hackle

1
[hak-uh l]
||

noun

verb (used with object), hack·led, hack·ling.

Angling. to equip with a hackle.
to comb, as flax or hemp.

Idioms

    raise one's hackles, to arouse one's anger: Such officiousness always raises my hackles.
Also hatchel, heckle (for defs 5, 7).

Origin of hackle

1
1400–50; late Middle English hakell; see heckle
Related formshack·ler, noun
Dictionary.com Unabridged Based on the Random House Unabridged Dictionary, © Random House, Inc. 2019

Examples from the Web for hackler

Historical Examples of hackler

  • "Better where you are," said Hackler, with what sounded very much like a sigh.

  • "Let her know her little boy is going out in good company," said Hackler.

  • Hackler says so, the boatman says so; he could not live on the moor.

  • Under Hackler I was treated more like a brute than a human being.


British Dictionary definitions for hackler

hackle

noun

any of the long slender feathers on the necks of poultry and other birds
angling
  1. parts of an artificial fly made from hackle feathers, representing the legs and sometimes the wings of a real fly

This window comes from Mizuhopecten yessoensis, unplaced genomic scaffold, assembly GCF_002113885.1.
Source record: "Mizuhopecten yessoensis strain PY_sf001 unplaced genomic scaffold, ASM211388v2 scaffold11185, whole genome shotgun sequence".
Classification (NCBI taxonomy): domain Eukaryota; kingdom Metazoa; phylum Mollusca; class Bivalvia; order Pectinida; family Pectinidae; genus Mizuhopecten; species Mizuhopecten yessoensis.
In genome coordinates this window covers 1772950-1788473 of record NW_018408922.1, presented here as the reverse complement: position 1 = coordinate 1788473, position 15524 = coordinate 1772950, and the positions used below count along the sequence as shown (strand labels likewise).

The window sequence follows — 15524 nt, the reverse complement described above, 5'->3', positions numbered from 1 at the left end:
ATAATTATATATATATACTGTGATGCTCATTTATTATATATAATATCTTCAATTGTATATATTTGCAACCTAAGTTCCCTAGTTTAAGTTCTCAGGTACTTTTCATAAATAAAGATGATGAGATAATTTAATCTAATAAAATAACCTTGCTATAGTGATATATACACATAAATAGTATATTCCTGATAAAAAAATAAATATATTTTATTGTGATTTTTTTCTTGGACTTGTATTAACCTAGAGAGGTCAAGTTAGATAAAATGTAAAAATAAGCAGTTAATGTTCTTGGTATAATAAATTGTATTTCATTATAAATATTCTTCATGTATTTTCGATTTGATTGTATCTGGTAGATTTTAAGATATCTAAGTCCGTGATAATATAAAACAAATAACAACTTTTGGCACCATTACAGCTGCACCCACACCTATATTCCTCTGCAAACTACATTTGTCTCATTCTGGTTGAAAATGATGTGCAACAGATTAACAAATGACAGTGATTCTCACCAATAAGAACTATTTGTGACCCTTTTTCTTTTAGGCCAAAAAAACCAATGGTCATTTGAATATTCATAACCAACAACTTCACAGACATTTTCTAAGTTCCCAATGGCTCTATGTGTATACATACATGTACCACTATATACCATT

2. short for hackle fly
a feathered ornament worn in the headdress of some British regiments
a steel flax comb

verb (tr)

to comb (flax) using a hackle
See also hackles
Derived Formshackler, noun

Word Origin for hackle

C15: hakell, probably from Old English; variant of heckle; see hatchel
Collins English Dictionary - Complete & Unabridged 2012 Digital Edition © William Collins Sons & Co. Ltd. 1979, 1986 © HarperCollins Publishers 1998, 2000, 2003, 2005, 2006, 2007, 2009, 2012

Word Origin and History for hackler

hackle

n.

Old English hacele "cloak, mantle" (cf. Old High German hachul, Gothic hakuls "cloak;" Old Norse hekla "hooded frock"). Sense of "bird plumage" is first recorded early 15c., though this might be from unrelated Middle English hackle "flax comb" (see heckle (n.)) on supposed resemblance of comb to ruffled feathers. Metaphoric extension found in raise one's hackles (as a cock does when angry) is first recorded 1881.

Online Etymology Dictionary, © 2010 Douglas Harper